Those who shower love and affection excessively, unknowingly nurture an unhealthy symbiotic relationship between parent and child.

This dependency of a child on the parent is sometimes subconsciously welcomed, often by a housewife who doesn’t mind the added attention from her child to stave off boredom, or a parent who works long hours with little time for the child and relishes feeling needed or useful.

A playground in Punggol
A playground in Punggol. (Photo: Gaya Chandramohan)

Yet, in many cases, children of small families, because of the love, affection and resources they get easy access to, grow used to this outpouring from their parents, and may come to adopt an entitlement mentality.

Instead of feelings of gratitude, many grow to lack empathy for their parents.

Because they have grown accustomed to their parents’ swooping in to help or protect them, and constant intervention to smoothen their paths out, they also never really learn how to deal with difficult situations and miss out on important opportunities for self-development and self-awareness.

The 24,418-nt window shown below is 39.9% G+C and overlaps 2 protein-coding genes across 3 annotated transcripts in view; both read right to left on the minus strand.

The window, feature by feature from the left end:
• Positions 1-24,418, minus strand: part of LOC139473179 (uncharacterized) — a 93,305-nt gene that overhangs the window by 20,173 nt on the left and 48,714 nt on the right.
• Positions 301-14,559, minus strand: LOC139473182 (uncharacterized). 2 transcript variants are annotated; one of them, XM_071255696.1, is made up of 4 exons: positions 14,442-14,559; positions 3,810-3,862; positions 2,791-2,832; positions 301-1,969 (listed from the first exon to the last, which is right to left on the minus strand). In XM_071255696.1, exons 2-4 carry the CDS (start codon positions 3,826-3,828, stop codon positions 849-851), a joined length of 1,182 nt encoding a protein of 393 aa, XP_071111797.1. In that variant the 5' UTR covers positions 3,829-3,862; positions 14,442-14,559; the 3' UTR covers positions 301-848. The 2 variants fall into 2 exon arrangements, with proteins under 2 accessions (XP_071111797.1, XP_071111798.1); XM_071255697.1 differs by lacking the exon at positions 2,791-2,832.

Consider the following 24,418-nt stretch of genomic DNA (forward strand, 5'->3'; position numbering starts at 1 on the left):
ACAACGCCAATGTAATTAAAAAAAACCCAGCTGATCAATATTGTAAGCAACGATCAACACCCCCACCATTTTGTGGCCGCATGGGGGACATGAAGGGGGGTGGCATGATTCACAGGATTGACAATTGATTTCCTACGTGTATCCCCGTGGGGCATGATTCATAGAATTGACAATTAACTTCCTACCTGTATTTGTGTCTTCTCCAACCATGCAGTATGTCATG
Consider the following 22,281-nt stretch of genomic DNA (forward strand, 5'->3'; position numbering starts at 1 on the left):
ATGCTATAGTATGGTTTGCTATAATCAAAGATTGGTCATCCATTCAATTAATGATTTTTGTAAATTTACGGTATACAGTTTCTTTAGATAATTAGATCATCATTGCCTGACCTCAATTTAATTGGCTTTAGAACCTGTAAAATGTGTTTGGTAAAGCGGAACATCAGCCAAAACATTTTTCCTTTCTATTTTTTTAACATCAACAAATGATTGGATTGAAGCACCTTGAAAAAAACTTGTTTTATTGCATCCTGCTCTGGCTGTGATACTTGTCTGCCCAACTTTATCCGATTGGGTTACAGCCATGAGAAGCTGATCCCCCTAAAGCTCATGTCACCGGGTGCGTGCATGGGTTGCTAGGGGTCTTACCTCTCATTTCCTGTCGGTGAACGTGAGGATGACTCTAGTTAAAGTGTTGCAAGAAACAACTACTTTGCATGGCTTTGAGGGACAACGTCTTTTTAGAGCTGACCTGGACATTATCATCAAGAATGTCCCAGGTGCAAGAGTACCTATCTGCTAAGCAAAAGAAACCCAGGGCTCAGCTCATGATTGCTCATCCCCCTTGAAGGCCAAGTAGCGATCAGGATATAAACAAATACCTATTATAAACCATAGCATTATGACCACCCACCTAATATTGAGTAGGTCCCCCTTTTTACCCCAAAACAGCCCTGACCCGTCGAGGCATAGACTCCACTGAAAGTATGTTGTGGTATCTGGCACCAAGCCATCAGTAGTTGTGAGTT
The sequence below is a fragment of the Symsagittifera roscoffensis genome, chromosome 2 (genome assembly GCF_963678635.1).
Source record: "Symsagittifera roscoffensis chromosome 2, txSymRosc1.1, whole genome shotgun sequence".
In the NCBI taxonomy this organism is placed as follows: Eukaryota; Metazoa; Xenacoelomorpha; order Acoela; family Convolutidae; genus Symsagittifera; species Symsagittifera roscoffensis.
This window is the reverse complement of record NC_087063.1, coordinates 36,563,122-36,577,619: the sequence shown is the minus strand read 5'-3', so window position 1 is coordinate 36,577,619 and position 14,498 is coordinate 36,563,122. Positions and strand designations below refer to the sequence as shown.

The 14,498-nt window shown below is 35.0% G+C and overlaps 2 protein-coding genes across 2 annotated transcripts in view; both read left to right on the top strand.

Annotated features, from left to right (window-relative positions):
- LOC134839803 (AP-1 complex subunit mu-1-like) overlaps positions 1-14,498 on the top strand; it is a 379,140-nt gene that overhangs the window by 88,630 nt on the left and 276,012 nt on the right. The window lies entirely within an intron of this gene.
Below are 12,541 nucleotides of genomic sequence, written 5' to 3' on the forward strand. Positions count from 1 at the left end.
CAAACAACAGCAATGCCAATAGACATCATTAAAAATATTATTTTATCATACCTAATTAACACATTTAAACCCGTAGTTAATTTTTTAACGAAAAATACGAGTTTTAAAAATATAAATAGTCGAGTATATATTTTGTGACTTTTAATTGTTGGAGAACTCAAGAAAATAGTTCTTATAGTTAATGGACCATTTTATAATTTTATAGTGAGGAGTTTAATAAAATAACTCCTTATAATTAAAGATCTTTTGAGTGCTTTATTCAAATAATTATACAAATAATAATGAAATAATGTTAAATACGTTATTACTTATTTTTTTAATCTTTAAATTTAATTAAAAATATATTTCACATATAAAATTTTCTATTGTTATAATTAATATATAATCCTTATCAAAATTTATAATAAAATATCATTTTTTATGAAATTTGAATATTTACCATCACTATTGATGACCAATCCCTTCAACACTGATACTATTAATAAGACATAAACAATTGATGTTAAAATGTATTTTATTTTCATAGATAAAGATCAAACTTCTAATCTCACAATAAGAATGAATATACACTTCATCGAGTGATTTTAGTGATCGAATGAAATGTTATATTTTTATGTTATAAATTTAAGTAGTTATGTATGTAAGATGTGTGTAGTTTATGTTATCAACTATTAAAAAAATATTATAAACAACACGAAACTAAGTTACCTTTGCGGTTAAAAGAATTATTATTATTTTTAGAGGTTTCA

So these children grow up sheltered from the hardships of life and cared for extensively by their parents or a domestic helper. Because they have had it easy, this consequently makes it difficult for them to handle harsh hands that life may deal them. 

It is not uncommon to see a parent chasing helplessly after their five-year-old child in a busy restaurant, in order to feed him or her tenderly home-cooked porridge. The parent pleads with the child to eat and to be careful not to knock into unsuspecting waiters carrying large trays of hot food, to no avail.